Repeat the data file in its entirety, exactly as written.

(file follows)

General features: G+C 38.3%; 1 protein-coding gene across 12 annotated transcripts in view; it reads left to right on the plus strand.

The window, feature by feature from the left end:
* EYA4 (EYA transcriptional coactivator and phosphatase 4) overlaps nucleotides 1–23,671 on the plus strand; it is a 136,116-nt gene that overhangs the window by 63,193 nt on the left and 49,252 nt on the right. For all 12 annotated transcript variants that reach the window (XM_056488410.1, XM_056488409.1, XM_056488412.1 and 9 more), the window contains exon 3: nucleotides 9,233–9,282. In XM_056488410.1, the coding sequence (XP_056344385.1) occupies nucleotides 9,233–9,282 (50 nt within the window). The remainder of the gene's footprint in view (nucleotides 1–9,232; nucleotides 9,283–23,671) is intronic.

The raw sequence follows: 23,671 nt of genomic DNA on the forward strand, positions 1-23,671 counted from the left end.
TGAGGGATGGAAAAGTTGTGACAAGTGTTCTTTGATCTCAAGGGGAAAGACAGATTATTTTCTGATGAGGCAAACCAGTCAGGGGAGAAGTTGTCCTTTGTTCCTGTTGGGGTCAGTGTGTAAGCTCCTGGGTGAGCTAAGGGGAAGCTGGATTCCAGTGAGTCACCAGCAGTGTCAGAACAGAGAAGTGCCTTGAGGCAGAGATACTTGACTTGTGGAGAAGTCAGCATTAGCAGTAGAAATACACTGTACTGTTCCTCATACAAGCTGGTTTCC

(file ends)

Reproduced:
General features: G+C 38.3%; 1 protein-coding gene across 12 annotated transcripts in view; it reads left to right on the plus strand.

The window, feature by feature from the left end:
* EYA4 (EYA transcriptional coactivator and phosphatase 4) overlaps nucleotides 1–23,671 on the plus strand; it is a 136,116-nt gene that overhangs the window by 63,193 nt on the left and 49,252 nt on the right. For all 12 annotated transcript variants that reach the window (XM_056488410.1, XM_056488409.1, XM_056488412.1 and 9 more), the window contains exon 3: nucleotides 9,233–9,282. In XM_056488410.1, the coding sequence (XP_056344385.1) occupies nucleotides 9,233–9,282 (50 nt within the window). The remainder of the gene's footprint in view (nucleotides 1–9,232; nucleotides 9,283–23,671) is intronic.

The raw sequence follows: 23,671 nt of genomic DNA on the forward strand, positions 1-23,671 counted from the left end.
TGAGGGATGGAAAAGTTGTGACAAGTGTTCTTTGATCTCAAGGGGAAAGACAGATTATTTTCTGATGAGGCAAACCAGTCAGGGGAGAAGTTGTCCTTTGTTCCTGTTGGGGTCAGTGTGTAAGCTCCTGGGTGAGCTAAGGGGAAGCTGGATTCCAGTGAGTCACCAGCAGTGTCAGAACAGAGAAGTGCCTTGAGGCAGAGATACTTGACTTGTGGAGAAGTCAGCATTAGCAGTAGAAATACACTGTACTGTTCCTCATACAAGCTGGTTTCC